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Moral Foundations in the 2015-16 U.S. Presidential Primary Debates: The Positive and Negative Moral Vocabulary of Partisan Elites

School of Politics and Global Studies, Arizona State University, Tempe, AZ 85287-3902, USA
Soc. Sci. 2019, 8(8), 233; https://doi.org/10.3390/socsci8080233
Received: 29 June 2019 / Revised: 29 July 2019 / Accepted: 2 August 2019 / Published: 6 August 2019
(This article belongs to the Section Contemporary Politics and Society)
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Abstract

Moral foundations theory (MFT) suggests that individuals on the political left draw upon moral intuitions relating primarily to care and fairness, whereas conservatives are more motivated than liberals by authority, ingroup, and purity concerns. The theory of conservatism as motivated social cognition (CMSC) suggests that conservatives are more attuned than liberals to threat and to negative stimuli. Because evidence for both accounts rests on studies of mass publics, however, it remains unclear whether political elites of the left and right exhibit these inclinations. Thus, this analysis uses the 2015-16 United States presidential primary season as an occasion to explore partisan differences in candidates’ moral rhetoric. The analysis focuses on verbal responses to questions posed during party primary debates, a setting that is largely unscripted and thus potentially subject to intuitive influences. The Moral Foundations Dictionary is employed to analyze how frequently candidates used words representing various moral foundations, distinguishing between positive and negative references to each. Consistent with CMSC, the Republican candidates were more likely to use negative-valence moral terminology, describing violations of moral foundations. The direction of some partisan differences contradicts the expectations of MFT. Donald Trump, a novice candidate, was an exception to the typical Republican pattern, making markedly lower overall use of moral-foundations vocabulary. View Full-Text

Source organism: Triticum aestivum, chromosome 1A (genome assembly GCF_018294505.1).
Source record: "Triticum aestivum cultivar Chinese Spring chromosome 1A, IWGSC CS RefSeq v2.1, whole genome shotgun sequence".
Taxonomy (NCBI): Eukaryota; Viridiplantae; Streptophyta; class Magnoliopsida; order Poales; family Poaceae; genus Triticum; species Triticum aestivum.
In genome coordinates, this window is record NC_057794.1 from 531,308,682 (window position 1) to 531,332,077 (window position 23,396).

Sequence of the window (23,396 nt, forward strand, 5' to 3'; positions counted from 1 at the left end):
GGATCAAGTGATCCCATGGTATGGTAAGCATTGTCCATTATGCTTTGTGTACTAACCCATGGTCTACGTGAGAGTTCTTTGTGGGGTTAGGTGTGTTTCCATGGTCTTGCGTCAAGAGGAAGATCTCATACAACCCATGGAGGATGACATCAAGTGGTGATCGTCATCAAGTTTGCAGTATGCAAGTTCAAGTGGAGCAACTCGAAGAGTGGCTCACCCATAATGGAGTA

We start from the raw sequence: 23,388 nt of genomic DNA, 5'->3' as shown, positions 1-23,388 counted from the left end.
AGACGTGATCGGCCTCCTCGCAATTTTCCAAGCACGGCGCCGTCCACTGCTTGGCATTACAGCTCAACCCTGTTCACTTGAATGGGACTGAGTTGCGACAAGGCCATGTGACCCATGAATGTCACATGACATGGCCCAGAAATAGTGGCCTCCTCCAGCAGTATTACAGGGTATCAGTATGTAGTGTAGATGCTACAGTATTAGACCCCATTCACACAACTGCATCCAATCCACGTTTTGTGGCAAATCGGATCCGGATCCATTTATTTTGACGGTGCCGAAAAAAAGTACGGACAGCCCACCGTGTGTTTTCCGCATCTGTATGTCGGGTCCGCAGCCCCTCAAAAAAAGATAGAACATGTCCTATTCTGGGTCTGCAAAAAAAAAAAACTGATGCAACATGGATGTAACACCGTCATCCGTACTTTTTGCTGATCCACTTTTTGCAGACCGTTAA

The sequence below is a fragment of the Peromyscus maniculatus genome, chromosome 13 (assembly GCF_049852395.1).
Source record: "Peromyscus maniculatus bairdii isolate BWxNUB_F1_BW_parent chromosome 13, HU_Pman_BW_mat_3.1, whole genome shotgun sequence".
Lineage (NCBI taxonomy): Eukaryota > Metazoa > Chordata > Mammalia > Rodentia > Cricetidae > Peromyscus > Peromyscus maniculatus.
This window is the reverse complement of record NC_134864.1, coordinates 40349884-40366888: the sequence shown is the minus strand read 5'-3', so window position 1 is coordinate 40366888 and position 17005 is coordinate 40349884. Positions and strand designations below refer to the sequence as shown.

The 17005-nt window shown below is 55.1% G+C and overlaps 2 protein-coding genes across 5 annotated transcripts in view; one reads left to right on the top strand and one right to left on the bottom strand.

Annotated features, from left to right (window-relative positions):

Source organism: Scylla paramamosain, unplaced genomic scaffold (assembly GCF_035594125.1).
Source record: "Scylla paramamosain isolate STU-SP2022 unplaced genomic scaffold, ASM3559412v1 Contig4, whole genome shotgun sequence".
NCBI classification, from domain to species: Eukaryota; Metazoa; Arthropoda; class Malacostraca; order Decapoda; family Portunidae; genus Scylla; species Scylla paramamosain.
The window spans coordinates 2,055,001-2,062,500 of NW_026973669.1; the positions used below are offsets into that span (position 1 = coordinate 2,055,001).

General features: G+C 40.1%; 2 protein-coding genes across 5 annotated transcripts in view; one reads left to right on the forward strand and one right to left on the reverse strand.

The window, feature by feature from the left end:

Keywords: moral foundations theory; motivated social cognition; presidential debates; partisan differences; ideology; Donald Trump moral foundations theory; motivated social cognition; presidential debates; partisan differences; ideology; Donald Trump
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This is an open access article distributed under the Creative Commons Attribution License which permits unrestricted use, distribution, and reproduction in any medium, provided the original work is properly cited (CC BY 4.0).
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Lewis, P.G. Moral Foundations in the 2015-16 U.S. Presidential Primary Debates: The Positive and Negative Moral Vocabulary of Partisan Elites. Soc. Sci. 2019, 8, 233.

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